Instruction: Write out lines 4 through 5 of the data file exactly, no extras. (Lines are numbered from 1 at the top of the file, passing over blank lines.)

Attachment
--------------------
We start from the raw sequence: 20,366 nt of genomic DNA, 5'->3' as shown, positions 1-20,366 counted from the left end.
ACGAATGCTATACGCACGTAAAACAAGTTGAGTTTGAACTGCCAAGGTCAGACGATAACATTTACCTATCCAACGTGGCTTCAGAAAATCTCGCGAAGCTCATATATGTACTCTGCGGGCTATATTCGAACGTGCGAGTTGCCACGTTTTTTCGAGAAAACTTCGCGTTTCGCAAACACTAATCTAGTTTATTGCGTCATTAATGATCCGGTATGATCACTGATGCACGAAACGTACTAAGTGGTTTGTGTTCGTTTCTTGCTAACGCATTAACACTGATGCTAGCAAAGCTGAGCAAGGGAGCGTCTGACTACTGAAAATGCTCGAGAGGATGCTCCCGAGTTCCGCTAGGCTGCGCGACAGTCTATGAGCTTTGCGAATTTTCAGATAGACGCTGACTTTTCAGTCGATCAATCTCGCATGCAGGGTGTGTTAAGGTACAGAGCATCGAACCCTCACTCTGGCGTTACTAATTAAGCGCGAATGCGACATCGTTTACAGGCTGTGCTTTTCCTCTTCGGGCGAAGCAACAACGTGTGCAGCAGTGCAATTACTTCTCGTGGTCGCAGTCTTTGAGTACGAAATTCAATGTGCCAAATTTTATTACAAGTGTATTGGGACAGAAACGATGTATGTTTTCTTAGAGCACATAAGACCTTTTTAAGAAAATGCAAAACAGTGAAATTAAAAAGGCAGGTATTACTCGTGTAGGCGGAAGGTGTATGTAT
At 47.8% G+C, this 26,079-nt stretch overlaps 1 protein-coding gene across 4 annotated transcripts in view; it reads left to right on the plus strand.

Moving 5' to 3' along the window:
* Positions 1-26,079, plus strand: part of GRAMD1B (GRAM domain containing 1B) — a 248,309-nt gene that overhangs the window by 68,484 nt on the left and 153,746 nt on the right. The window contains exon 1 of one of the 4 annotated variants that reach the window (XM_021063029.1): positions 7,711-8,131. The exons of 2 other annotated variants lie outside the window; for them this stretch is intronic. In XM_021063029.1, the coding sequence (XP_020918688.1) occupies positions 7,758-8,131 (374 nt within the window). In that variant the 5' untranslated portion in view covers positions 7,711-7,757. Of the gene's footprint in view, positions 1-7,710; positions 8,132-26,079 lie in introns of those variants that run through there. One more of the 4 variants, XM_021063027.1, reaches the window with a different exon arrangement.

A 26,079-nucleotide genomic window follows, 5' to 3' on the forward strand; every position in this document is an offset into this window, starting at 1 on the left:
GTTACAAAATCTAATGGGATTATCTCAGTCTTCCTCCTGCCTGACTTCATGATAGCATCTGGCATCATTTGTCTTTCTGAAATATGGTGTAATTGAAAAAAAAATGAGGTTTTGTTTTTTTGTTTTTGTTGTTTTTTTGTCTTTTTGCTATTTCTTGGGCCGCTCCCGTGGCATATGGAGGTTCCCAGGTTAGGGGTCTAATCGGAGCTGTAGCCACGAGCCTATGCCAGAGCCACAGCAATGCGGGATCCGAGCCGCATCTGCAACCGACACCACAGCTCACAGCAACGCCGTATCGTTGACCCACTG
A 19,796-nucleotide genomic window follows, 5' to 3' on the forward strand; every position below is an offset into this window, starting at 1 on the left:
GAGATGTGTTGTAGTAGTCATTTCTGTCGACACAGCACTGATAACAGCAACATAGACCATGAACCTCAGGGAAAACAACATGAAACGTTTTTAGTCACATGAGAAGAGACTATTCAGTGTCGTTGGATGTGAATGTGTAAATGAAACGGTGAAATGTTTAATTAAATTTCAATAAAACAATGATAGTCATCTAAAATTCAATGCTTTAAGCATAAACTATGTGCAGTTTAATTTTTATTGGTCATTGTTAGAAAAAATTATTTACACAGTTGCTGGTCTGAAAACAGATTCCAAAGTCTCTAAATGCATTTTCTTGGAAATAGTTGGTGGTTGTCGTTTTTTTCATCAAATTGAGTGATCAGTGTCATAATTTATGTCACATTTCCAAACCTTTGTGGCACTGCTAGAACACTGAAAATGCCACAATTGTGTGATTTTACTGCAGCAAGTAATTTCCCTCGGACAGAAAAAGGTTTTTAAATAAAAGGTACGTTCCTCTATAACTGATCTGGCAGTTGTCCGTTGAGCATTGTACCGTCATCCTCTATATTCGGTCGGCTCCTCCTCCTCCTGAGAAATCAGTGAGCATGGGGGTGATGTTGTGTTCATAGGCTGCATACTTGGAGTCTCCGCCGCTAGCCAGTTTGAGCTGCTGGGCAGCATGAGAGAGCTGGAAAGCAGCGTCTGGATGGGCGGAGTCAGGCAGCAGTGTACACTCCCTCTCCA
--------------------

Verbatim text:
Moving 5' to 3' along the window:
* Positions 1-26,079, plus strand: part of GRAMD1B (GRAM domain containing 1B) — a 248,309-nt gene that overhangs the window by 68,484 nt on the left and 153,746 nt on the right. The window contains exon 1 of one of the 4 annotated variants that reach the window (XM_021063029.1): positions 7,711-8,131. The exons of 2 other annotated variants lie outside the window; for them this stretch is intronic. In XM_021063029.1, the coding sequence (XP_020918688.1) occupies positions 7,758-8,131 (374 nt within the window). In that variant the 5' untranslated portion in view covers positions 7,711-7,757. Of the gene's footprint in view, positions 1-7,710; positions 8,132-26,079 lie in introns of those variants that run through there. One more of the 4 variants, XM_021063027.1, reaches the window with a different exon arrangement.